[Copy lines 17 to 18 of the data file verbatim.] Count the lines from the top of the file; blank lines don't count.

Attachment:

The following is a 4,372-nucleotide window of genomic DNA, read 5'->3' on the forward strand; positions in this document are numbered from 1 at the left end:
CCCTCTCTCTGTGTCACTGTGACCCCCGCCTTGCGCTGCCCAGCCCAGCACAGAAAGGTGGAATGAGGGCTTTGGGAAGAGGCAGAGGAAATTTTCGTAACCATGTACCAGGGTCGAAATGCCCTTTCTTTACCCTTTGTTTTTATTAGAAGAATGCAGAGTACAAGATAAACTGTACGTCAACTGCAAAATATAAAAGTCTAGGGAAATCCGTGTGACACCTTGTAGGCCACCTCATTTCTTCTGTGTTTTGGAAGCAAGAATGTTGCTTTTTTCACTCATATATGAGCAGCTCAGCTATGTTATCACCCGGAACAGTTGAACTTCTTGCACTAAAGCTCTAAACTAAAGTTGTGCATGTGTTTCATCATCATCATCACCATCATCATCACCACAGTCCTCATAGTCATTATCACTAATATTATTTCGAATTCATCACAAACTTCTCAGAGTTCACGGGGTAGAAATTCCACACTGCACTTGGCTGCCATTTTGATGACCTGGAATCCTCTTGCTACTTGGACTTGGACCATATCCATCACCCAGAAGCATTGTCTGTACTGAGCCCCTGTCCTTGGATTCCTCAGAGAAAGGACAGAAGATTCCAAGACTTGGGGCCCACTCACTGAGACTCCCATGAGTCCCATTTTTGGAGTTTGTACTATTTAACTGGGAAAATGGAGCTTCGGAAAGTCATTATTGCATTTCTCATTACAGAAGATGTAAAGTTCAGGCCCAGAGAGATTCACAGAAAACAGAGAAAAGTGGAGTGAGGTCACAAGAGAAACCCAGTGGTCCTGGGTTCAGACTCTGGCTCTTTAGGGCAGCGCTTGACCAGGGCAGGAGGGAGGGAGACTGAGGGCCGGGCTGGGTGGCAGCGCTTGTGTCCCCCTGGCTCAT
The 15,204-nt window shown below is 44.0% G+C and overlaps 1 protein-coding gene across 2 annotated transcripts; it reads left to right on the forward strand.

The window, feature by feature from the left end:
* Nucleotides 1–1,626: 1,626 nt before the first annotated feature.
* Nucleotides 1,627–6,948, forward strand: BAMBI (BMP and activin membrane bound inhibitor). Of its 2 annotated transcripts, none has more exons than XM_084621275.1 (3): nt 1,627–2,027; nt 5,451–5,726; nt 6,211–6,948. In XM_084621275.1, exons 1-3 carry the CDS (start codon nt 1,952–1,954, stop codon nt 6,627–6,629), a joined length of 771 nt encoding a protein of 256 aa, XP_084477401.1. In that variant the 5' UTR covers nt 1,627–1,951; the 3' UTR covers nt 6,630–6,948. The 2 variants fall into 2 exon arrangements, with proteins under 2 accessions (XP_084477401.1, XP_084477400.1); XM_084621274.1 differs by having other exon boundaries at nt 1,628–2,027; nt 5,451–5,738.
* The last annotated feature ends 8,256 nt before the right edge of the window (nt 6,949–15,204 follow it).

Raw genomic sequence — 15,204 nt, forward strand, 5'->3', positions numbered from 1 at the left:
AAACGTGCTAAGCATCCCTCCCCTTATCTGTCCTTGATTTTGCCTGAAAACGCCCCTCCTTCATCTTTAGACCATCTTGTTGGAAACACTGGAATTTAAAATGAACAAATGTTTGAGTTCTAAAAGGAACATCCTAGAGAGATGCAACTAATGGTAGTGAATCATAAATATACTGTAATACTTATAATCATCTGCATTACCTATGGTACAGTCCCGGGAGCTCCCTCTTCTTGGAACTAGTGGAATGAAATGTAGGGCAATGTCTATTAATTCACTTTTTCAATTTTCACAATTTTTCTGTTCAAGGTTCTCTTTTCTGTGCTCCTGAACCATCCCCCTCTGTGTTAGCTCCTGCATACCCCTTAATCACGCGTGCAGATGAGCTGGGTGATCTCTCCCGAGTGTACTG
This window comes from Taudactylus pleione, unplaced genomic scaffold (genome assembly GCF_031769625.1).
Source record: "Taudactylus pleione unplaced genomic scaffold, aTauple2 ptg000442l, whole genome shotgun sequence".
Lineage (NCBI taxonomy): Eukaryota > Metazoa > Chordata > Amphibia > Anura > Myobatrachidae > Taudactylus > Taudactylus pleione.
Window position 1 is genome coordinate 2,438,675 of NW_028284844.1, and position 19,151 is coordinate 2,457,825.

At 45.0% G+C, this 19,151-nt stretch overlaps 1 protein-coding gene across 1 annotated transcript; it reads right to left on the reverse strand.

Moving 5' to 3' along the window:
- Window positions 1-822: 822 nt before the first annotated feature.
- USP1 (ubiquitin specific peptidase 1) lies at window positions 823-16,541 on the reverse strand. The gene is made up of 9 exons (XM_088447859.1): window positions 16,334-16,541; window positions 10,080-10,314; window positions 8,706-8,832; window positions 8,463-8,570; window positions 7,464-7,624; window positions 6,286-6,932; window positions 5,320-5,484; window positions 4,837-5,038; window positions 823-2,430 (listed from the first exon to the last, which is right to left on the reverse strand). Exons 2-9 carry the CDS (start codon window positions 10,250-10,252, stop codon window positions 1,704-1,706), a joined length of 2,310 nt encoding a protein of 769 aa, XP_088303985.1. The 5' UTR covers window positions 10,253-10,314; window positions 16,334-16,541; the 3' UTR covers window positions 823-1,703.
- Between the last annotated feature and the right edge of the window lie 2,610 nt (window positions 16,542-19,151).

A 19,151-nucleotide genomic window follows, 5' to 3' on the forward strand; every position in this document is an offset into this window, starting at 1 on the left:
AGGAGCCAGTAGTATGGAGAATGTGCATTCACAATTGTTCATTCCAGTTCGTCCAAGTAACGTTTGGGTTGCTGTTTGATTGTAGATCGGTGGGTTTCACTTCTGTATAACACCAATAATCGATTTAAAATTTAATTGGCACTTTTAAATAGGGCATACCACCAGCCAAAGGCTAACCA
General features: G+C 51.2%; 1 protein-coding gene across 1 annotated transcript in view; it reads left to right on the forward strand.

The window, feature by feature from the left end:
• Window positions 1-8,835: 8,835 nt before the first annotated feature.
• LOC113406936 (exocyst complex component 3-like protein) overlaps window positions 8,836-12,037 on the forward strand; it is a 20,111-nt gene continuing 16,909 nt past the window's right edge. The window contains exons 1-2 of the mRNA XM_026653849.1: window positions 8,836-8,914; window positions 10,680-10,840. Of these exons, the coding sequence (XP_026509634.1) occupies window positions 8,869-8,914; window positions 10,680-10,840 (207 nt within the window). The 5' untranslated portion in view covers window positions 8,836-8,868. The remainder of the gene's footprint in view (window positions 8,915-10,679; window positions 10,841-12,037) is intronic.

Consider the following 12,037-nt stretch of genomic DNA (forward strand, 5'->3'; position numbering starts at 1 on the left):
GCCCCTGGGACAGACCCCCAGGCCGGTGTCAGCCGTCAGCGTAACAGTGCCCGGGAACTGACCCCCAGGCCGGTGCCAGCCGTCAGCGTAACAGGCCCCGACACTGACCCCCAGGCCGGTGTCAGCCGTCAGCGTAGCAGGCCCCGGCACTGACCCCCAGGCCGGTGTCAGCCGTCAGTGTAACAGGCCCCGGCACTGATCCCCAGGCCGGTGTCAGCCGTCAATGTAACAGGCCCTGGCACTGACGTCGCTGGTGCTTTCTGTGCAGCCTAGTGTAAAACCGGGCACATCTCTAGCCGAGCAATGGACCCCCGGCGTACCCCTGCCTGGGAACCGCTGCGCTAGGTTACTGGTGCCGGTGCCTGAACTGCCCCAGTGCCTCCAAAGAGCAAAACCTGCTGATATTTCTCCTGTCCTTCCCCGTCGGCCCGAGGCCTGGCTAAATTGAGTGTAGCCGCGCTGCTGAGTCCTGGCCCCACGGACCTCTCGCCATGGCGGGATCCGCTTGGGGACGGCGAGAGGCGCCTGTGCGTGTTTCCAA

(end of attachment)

- USP1 (ubiquitin specific peptidase 1) lies at window positions 823-16,541 on the reverse strand. The gene is made up of 9 exons (XM_088447859.1): window positions 16,334-16,541; window positions 10,080-10,314; window positions 8,706-8,832; window positions 8,463-8,570; window positions 7,464-7,624; window positions 6,286-6,932; window positions 5,320-5,484; window positions 4,837-5,038; window positions 823-2,430 (listed from the first exon to the last, which is right to left on the reverse strand). Exons 2-9 carry the CDS (start codon window positions 10,250-10,252, stop codon window positions 1,704-1,706), a joined length of 2,310 nt encoding a protein of 769 aa, XP_088303985.1. The 5' UTR covers window positions 10,253-10,314; window positions 16,334-16,541; the 3' UTR covers window positions 823-1,703.
- Between the last annotated feature and the right edge of the window lie 2,610 nt (window positions 16,542-19,151).